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May 05, 2011


Congratulations on the paper, Brendan. I'm not qualified to comment on it. However, since you solicited comments, here are a couple of thoughts for what they're worth about scandals in general.

It would be very difficult to make an objective, quantitative evaluation of how bad an event was that gave rise to a scandal (or didn't give rise to a scandal.) However, I think that's an important consideration. E.g., regarding the Bush administration’s connections to Enron and tactics during the 2000 Florida recount, neither turned into a scandal, because IMHO both sets of accusations had no factual basis. OTOH the John Edwards scandal persisted because there was a factual basis, and it was pretty easily discoverable.

Secondly, I think the media can play a huge role, even in the absence of opposition party activity. The quintessential example was the yellow journalism of the Hearst papers. They ran article after article in a way that helped drive us into the Spanish-American War.

Today, we sometimes have seen that kind of yellow journalism from the New York Times. They (and other media) successfully made Abu Graib an enormous scandal, even though the misdeeds at Abu Graib were far from the worst misdeeds alleged in Iraq. E.g., some American soldiers were accused of multiple murders, yet those cases got less attention than Abu Graib. As I recall, the Times had 40 or more articles about Abu Graib -- many more than were warranted by the facts.

The Times (and other media) succeeded in making the Duke rape accusation case a scandal. We now know that the accusations were total fabrications. IMHO it should have been obvious at the time that the accusations were extremely flimsy at best. Nevertheless, the Times and other media ruined the reputation of three innocent Duke lacrosse players and almost helped railroad them into long prison sentences. Duke University has already paid many millions of dollars in settlements on these false accusations. The City of Durham and Duke are likely to pay many more millions from a pending lawsuit. In a way, it's too bad that it's so difficult to sue a newspaper, because the Times' was also very negligent.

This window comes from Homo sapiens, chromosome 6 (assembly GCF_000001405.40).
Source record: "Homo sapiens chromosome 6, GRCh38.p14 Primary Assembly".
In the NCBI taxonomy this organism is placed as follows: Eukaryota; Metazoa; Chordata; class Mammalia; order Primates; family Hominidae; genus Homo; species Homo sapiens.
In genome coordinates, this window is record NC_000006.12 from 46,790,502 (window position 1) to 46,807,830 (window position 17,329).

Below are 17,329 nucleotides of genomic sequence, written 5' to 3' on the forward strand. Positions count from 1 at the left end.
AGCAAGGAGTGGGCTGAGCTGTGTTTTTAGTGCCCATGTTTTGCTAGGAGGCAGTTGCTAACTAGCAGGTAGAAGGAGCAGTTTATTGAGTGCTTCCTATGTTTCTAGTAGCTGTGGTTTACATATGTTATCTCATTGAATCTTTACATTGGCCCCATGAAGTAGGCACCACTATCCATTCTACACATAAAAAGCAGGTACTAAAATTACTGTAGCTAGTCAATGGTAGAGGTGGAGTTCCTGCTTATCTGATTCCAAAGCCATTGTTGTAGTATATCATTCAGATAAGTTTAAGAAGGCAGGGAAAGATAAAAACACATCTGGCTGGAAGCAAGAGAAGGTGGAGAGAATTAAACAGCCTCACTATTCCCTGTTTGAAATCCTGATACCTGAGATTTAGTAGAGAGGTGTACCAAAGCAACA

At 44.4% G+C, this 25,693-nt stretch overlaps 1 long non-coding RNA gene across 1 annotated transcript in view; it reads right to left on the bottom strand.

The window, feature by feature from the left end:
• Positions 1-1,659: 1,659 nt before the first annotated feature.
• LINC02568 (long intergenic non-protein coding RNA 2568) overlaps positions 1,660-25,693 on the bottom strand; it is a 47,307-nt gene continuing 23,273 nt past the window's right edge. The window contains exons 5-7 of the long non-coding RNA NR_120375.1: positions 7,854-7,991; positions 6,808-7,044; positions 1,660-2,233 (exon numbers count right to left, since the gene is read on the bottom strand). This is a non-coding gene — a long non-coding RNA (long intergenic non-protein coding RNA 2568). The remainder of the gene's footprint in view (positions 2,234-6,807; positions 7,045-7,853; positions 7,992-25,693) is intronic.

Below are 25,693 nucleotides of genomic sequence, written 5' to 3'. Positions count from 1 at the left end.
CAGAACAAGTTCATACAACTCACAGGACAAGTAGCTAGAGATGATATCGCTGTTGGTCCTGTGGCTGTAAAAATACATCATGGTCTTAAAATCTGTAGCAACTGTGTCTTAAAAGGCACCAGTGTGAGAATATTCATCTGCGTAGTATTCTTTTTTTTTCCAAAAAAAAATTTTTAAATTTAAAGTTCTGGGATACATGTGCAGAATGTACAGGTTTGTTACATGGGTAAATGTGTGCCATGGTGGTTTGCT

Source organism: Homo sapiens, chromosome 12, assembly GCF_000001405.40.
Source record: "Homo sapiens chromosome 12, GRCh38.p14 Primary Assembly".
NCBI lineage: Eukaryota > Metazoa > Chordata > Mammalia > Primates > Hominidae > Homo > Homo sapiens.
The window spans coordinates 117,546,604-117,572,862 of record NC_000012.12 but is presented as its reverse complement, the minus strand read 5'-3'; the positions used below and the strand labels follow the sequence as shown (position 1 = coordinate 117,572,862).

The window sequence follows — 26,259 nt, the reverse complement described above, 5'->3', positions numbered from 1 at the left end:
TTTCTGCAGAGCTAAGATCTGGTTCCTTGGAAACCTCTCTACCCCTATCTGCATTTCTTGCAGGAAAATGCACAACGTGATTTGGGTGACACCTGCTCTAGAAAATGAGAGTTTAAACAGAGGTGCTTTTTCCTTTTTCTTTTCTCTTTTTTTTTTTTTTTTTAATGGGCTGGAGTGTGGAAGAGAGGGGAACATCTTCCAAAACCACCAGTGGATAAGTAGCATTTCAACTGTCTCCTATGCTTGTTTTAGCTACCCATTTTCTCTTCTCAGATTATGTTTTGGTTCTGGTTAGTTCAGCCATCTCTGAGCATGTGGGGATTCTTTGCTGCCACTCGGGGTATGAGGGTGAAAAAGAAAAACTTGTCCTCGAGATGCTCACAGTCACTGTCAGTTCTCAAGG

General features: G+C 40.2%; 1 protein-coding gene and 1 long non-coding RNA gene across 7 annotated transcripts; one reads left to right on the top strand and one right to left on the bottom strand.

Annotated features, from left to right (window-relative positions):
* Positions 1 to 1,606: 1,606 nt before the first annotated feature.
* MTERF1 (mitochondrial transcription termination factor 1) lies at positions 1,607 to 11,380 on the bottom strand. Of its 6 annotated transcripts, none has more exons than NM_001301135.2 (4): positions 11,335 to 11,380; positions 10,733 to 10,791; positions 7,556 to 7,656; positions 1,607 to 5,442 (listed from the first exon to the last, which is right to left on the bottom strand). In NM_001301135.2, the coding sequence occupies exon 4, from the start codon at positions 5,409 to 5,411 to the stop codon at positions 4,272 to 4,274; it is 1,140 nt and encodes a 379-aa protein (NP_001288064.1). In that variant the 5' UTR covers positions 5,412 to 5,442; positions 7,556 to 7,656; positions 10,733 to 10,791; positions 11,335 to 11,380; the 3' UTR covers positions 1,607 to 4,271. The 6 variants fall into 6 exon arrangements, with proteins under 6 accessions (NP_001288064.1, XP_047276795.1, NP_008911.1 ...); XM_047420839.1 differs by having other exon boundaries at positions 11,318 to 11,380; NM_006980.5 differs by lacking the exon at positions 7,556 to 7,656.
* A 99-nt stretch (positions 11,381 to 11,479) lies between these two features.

Fortunately, the Times' yellow journalism doesn't always succeed. They tried and failed to make it a scandal that a major golf tournament was conducted at a men-only golf club. They ran a huge number of articles about women not being accepted as members of the club, but they couldn't make that into a scandal. Instead, that paper was ridiculed for its campaign.

Though the Times's Augusta coverage was, I think, not the type of scandal Brendan has written about, it was highly entertaining. The effort to keep the story alive, driven by Executive Editor Howell Raines, reached its absurdist apex when the Times ran a 1500-word story (starting on the front page if memory serves) headlined, "CBS Staying Silent in Debate On Women Joining Augusta." Comedy gold!

Jack Shafer of Slate has further details.

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